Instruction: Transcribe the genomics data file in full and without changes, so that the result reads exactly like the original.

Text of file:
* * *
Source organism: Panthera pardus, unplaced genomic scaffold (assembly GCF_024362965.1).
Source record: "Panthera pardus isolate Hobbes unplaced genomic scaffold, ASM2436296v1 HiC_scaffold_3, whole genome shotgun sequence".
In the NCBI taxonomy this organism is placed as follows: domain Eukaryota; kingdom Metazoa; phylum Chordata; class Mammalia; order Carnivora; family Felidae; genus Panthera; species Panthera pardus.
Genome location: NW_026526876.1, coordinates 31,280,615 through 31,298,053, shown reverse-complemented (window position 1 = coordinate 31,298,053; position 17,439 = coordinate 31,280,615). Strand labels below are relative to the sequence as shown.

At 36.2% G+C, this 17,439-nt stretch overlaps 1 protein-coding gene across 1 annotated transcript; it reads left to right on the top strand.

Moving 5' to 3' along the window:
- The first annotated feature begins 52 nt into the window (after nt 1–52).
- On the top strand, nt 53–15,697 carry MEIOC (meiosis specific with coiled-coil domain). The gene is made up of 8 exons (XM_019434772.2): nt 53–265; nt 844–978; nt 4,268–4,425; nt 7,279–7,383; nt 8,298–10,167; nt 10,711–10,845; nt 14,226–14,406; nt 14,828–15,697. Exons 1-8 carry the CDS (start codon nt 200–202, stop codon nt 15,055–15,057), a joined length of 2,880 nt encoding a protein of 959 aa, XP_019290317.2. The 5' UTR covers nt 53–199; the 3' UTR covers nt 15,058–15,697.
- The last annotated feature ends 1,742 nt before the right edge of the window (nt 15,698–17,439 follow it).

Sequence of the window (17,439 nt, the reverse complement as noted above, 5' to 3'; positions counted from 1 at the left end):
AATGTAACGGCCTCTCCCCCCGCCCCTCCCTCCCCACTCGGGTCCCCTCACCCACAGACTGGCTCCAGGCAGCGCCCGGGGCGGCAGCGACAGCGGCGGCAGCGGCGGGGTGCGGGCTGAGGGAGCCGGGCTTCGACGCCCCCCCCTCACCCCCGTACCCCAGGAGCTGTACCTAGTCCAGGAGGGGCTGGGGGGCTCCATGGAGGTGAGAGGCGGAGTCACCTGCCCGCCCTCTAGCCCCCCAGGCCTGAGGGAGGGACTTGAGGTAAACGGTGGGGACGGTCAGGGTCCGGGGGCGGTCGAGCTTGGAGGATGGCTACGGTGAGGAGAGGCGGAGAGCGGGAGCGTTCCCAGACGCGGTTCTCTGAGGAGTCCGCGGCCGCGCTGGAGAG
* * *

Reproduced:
Source organism: Panthera pardus, unplaced genomic scaffold (assembly GCF_024362965.1).
Source record: "Panthera pardus isolate Hobbes unplaced genomic scaffold, ASM2436296v1 HiC_scaffold_3, whole genome shotgun sequence".
In the NCBI taxonomy this organism is placed as follows: domain Eukaryota; kingdom Metazoa; phylum Chordata; class Mammalia; order Carnivora; family Felidae; genus Panthera; species Panthera pardus.
Genome location: NW_026526876.1, coordinates 31,280,615 through 31,298,053, shown reverse-complemented (window position 1 = coordinate 31,298,053; position 17,439 = coordinate 31,280,615). Strand labels below are relative to the sequence as shown.

At 36.2% G+C, this 17,439-nt stretch overlaps 1 protein-coding gene across 1 annotated transcript; it reads left to right on the top strand.

Moving 5' to 3' along the window:
- The first annotated feature begins 52 nt into the window (after nt 1–52).
- On the top strand, nt 53–15,697 carry MEIOC (meiosis specific with coiled-coil domain). The gene is made up of 8 exons (XM_019434772.2): nt 53–265; nt 844–978; nt 4,268–4,425; nt 7,279–7,383; nt 8,298–10,167; nt 10,711–10,845; nt 14,226–14,406; nt 14,828–15,697. Exons 1-8 carry the CDS (start codon nt 200–202, stop codon nt 15,055–15,057), a joined length of 2,880 nt encoding a protein of 959 aa, XP_019290317.2. The 5' UTR covers nt 53–199; the 3' UTR covers nt 15,058–15,697.
- The last annotated feature ends 1,742 nt before the right edge of the window (nt 15,698–17,439 follow it).

Sequence of the window (17,439 nt, the reverse complement as noted above, 5' to 3'; positions counted from 1 at the left end):
AATGTAACGGCCTCTCCCCCCGCCCCTCCCTCCCCACTCGGGTCCCCTCACCCACAGACTGGCTCCAGGCAGCGCCCGGGGCGGCAGCGACAGCGGCGGCAGCGGCGGGGTGCGGGCTGAGGGAGCCGGGCTTCGACGCCCCCCCCTCACCCCCGTACCCCAGGAGCTGTACCTAGTCCAGGAGGGGCTGGGGGGCTCCATGGAGGTGAGAGGCGGAGTCACCTGCCCGCCCTCTAGCCCCCCAGGCCTGAGGGAGGGACTTGAGGTAAACGGTGGGGACGGTCAGGGTCCGGGGGCGGTCGAGCTTGGAGGATGGCTACGGTGAGGAGAGGCGGAGAGCGGGAGCGTTCCCAGACGCGGTTCTCTGAGGAGTCCGCGGCCGCGCTGGAGAG